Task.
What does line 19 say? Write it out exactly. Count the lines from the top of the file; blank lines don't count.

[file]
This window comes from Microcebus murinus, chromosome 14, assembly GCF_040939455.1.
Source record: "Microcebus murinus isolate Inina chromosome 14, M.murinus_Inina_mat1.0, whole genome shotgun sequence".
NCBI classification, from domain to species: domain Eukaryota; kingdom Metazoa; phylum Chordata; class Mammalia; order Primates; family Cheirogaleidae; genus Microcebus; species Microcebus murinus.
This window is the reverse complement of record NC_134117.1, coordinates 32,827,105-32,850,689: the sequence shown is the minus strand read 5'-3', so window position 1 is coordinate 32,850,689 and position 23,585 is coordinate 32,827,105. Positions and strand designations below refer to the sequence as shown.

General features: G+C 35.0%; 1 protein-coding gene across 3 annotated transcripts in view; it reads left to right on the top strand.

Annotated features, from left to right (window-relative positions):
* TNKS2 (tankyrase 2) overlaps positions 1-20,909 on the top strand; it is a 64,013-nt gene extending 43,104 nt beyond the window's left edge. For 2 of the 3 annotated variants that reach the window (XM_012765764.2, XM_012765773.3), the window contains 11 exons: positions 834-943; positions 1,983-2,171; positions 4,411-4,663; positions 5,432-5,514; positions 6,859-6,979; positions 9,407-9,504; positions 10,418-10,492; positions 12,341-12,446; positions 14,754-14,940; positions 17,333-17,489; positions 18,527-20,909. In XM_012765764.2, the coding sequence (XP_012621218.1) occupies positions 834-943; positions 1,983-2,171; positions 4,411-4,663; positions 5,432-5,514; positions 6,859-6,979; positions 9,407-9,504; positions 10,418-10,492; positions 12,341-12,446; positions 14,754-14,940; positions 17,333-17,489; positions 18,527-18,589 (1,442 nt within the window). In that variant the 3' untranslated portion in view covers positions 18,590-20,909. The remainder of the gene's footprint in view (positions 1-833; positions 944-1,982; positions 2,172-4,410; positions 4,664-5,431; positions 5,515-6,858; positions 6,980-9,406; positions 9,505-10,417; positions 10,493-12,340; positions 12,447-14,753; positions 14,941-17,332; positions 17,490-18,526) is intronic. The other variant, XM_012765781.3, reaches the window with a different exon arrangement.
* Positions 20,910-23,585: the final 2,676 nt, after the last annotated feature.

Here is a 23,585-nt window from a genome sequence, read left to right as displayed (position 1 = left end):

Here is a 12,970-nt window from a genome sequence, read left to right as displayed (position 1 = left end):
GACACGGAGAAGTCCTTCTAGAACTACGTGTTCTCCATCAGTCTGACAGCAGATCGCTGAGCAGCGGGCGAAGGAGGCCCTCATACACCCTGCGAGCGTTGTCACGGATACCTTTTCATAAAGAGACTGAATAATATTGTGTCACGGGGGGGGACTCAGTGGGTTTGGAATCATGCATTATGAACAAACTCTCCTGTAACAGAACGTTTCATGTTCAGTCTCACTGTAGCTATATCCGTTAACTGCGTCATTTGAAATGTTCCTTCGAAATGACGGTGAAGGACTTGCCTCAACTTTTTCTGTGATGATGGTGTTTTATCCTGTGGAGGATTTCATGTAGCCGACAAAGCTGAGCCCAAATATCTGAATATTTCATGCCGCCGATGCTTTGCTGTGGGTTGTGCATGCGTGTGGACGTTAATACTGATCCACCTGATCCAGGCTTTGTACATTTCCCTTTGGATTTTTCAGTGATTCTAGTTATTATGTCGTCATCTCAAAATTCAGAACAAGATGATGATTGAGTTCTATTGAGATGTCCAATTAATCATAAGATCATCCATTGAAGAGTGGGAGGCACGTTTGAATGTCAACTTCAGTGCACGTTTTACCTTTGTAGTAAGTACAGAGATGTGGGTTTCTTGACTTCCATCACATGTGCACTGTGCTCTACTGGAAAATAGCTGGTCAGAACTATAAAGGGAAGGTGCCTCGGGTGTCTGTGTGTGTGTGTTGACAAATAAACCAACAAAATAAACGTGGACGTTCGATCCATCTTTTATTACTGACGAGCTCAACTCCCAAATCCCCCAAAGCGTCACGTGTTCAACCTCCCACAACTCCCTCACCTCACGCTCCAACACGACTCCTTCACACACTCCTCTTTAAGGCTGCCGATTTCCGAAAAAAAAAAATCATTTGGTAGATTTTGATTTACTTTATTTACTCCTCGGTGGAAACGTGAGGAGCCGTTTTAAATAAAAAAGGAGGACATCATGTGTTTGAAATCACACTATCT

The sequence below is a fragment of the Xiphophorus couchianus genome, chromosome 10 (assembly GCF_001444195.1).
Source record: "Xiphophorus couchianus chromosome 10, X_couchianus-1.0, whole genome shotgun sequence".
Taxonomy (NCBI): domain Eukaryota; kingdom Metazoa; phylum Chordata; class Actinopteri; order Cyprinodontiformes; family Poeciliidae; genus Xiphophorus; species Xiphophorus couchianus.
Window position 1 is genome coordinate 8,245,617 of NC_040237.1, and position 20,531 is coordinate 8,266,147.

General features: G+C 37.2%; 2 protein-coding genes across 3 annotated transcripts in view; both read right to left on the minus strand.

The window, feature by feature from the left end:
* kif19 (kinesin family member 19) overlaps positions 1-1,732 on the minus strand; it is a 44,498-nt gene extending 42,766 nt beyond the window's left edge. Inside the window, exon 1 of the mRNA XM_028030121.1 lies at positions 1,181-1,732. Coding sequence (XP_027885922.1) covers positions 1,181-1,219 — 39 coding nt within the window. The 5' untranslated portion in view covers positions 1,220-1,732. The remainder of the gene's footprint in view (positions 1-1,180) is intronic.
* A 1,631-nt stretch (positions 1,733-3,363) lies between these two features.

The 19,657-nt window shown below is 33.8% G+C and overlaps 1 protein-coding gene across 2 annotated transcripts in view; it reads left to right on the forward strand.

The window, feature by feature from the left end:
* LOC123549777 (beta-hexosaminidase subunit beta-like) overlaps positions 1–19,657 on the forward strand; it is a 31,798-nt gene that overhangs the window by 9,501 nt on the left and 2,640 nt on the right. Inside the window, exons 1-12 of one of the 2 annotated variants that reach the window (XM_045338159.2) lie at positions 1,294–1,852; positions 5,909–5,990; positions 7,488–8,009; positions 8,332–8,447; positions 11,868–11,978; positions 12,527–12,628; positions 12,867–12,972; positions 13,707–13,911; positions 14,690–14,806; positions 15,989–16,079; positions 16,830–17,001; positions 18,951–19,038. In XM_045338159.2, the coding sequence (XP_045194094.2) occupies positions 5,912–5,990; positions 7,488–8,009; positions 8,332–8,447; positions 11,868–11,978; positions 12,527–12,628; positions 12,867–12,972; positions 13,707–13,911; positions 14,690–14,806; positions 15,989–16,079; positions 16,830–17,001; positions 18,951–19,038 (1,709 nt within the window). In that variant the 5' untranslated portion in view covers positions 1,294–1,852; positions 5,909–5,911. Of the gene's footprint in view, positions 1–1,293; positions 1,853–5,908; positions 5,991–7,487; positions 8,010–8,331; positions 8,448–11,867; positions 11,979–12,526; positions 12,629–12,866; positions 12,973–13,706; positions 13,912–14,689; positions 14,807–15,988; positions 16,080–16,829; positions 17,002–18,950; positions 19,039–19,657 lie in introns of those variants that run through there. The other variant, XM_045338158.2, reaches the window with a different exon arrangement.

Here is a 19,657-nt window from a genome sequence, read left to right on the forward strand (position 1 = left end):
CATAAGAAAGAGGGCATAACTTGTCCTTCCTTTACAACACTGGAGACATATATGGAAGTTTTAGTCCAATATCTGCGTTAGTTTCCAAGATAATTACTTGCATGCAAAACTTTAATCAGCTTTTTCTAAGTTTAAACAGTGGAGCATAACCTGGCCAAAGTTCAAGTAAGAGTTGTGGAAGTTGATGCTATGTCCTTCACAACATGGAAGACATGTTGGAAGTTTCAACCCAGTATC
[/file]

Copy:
* A 1,631-nt stretch (positions 1,733-3,363) lies between these two features.